Lisa appeared, then Sam, holding Tommy’s hand. ‘I can’t find Dad’s suit. What’ll we do?’

I found my voice. ‘Someone – grab the rope.’

‘Dibs not!’ sang Tommy.

‘Can’t! My hair’s done!’ Chloe indicated her fancy braid.

‘Not – um – in these shoes!’ said Nick.

‘Just can’t go in there,’ Lisa whispered.

‘Don’t, Sam!’ wailed Tommy.

That left me.

I couldn’t. I really couldn’t. But I nodded.

‘Sam. Take Tommy. Go ask Mr McGregor for a suit,’ I said.

The whole way to the shed, I whispered, ‘Just a spider. Just a spider.’

I stood at the shed’s yellow door. Yellow does not match fear. If fear was a colour, it would be grey. Definitely.

I opened the door.

On the wall was the huntsman.

Chill - Huntsman spider. media_cameraA Huntsman spider.

I stepped inside. One of its legs twitched. Huntsman spiders jump. If they land on you, they cling.

The rope was lying on the ground. Under the spider.

I grabbed the rope.

I sprinted away.

‘Heave!’ we cried. We were yanking Dad upward. We had Mum out already.

Sam jogged up. Tommy, on his back, carried a grey bundle. A suit from Mr McGregor!

Floomp! Dad collapsed on the grass.

‘Wedding!’ yelled Mum.

Inside, the telephone rang.

‘We got lost! Our phones weren’t charged!’ Aunt Eliza clucked. ‘We’ve found the car now. Home soon!’

I don’t know how we did it. In 17 minutes, all of us were showered, dressed and in our

little minibus.

‘Full steam ahead!’ Mum cried.

We were six minutes late to the wedding. We never told Claudia why.

THE END

Congratulations artwork for kids news 2 media_cameraCongratulations artwork for kids news 2

LISTEN TO THIS STORY

Other winners in this age category making up the top 25 were:

Runner-up:
2. Bridie Rogers, of Essendon North, Victoria, for The Fairy Tale Police
Judges remarks: Funny and fresh and a clever way to reinterpret a well-known genre (of fairy tales).
As runner-up, Bridie wins an ipad and book pack from HarperCollins.

Highly Commended:
3. Summer Keightley, of Innes Park, Queensland, for The Good, the Bad and the Dusty
Judges remarks: There is some lovely use of language in this nicely told and observed piece.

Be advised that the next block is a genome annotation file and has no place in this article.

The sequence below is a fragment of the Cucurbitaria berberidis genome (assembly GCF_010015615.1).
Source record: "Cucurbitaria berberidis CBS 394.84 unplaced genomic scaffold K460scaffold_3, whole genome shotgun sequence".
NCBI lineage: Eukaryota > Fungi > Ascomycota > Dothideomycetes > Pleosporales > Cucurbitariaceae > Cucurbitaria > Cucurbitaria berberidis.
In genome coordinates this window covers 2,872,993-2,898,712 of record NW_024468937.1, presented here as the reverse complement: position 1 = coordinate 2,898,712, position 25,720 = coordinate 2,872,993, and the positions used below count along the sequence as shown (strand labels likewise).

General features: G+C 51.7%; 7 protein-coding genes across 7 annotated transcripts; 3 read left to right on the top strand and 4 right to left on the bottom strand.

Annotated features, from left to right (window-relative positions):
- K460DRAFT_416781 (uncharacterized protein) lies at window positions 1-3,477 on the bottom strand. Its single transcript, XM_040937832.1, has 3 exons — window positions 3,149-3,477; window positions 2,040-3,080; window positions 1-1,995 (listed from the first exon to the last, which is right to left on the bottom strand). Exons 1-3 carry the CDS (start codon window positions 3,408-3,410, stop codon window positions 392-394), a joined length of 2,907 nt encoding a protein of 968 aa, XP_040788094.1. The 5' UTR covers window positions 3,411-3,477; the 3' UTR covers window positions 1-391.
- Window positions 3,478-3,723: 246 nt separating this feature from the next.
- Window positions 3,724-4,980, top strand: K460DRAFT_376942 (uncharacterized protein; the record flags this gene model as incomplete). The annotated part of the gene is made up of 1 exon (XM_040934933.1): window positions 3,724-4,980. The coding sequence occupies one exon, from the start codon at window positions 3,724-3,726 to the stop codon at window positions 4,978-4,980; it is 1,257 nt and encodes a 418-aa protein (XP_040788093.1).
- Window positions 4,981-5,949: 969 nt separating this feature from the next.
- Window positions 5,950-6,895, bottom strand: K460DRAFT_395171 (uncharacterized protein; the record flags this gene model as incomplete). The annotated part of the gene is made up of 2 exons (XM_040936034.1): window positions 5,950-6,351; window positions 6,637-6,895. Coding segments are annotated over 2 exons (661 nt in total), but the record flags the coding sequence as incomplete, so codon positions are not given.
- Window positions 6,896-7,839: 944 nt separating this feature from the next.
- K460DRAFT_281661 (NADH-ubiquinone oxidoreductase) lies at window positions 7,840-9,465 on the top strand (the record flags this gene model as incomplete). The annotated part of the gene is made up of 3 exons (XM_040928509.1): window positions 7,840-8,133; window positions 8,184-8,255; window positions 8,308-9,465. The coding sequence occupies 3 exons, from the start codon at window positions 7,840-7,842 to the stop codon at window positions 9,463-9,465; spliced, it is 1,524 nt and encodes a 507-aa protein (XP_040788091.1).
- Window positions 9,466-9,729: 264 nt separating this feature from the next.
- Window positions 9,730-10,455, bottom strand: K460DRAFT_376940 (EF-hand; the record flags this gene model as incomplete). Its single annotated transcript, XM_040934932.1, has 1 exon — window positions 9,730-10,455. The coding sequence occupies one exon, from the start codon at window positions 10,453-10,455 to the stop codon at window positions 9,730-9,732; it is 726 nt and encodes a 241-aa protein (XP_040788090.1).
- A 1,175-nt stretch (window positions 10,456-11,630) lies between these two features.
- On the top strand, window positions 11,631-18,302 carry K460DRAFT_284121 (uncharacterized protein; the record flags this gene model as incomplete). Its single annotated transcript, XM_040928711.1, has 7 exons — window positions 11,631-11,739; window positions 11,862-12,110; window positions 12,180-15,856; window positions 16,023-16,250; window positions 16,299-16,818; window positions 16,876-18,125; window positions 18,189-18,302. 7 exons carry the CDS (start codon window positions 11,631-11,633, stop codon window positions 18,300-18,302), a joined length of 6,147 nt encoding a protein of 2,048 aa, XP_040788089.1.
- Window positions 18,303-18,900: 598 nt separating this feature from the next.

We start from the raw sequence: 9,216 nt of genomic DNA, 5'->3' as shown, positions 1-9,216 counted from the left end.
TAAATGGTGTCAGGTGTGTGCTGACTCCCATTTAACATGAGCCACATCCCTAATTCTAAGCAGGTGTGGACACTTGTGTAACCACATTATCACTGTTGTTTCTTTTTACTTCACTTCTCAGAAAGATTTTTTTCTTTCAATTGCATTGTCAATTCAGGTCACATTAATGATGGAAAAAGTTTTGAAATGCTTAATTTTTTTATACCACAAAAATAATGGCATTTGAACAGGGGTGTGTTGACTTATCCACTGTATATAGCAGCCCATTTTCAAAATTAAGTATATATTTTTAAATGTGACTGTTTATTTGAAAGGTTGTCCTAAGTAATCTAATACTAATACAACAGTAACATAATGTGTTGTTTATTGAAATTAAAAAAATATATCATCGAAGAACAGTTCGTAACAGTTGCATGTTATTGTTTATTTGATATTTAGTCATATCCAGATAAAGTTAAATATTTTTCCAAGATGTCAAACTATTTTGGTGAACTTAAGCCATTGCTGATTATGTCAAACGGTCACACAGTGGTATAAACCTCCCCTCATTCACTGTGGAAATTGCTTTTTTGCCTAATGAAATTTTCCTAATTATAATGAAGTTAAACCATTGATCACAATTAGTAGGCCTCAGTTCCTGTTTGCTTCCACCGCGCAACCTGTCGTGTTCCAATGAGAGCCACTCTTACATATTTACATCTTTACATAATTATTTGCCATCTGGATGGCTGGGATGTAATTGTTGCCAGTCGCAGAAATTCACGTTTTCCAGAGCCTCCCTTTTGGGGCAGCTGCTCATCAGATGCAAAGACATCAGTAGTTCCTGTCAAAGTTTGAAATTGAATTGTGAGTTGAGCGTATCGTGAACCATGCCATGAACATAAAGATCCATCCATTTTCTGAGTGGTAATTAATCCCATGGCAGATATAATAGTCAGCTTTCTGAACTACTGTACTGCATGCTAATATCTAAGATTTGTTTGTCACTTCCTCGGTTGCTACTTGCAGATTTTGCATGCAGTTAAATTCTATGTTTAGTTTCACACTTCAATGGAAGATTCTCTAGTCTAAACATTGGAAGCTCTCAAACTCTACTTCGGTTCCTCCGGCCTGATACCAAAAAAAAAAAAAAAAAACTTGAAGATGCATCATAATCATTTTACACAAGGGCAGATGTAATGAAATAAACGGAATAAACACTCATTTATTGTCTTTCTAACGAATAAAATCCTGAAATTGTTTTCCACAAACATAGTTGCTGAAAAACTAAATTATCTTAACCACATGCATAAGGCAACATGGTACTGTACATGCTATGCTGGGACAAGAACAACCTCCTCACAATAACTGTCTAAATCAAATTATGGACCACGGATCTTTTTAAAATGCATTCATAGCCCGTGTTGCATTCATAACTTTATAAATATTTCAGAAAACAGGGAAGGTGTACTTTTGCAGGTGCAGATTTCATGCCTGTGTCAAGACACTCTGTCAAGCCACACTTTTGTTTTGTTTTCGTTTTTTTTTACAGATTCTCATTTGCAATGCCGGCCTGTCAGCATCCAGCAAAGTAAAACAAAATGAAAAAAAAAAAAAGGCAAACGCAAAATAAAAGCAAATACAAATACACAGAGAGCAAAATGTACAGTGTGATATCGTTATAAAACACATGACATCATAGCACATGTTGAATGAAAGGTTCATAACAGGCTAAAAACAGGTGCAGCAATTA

4. Hallie Bennett, of Wayville, South Australia, for As The Seasons Go By
Judges remarks: Lovely lyrical writing and I only wish the ending had been stronger.

5. Alice Dux, of Coogee, NSW, for A Child’s Destiny
Judges remarks: A fresh and interesting idea, but needed more work in crafting and general storytelling.

6. Charlotte Woodhouse, of Watson, ACT, for Above the Sun
Judges remarks: Wonderfully distinctive voice and good use of dialogue.

7. Michael Heenan, of Torquay, Victoria, for Bob the Mouse
Judges remarks: A really funny, original and charming story.

* All Highly Commended winners receive a book pack from HarperCollins.

Other Finalists in the top 25

8. Hannah Moore, of Berowra, NSW, for The Garden

9. Celeste Johnsdorfer, of Brighton, Victoria, for The Hidden World

10. Viva McGillvray, of Box Hill North, Victoria, for Pickle

11. Chloe Toogood, of Lynton, South Australia, for Playground Detective Series – Book 1: The Case of the Missing Lunchbox

12. Leo Spent of Tasmania, for A Day in the Life

13. Adele Mewett, of Duffy, ACT, for The Big Adventure

14. Rafa Siemer, of Walgett, NSW, for Blu Roo

15. Audrey Reinhardt, of Middle Ridge, Queensland for The Sausage With Problems

16. Rachael Zigomanis, of Heidelberg, Victoria, for Bouncing Back

17. Archer Reyne, of St Arnaud, Victoria, for Grandma’s House

18. Harriet Grigg, of Redfern, NSW, for Super Pups

19. Sybella Newman, of Bexley, NSW, for The Magic Map

20. Jade Summer Walker, of Dingley Village, Victoria, for Polly’s Plants

21. Audrey Cole, of Malvern East, Victoria, for Heart of the Ocean

22. Austin Su, of Glen Waverley, Victoria, for E = Murder C2

23. Rose Hyde, of Newstead, Victoria, for The Dog from Quintia

24. Oscar Hetteling, of Everton Park, Queensland, for The Boy Who Knew Just Enough

25. Salih Sheriffdeen, of Newport, Victoria, for The Best Shot

Extra Reading in book club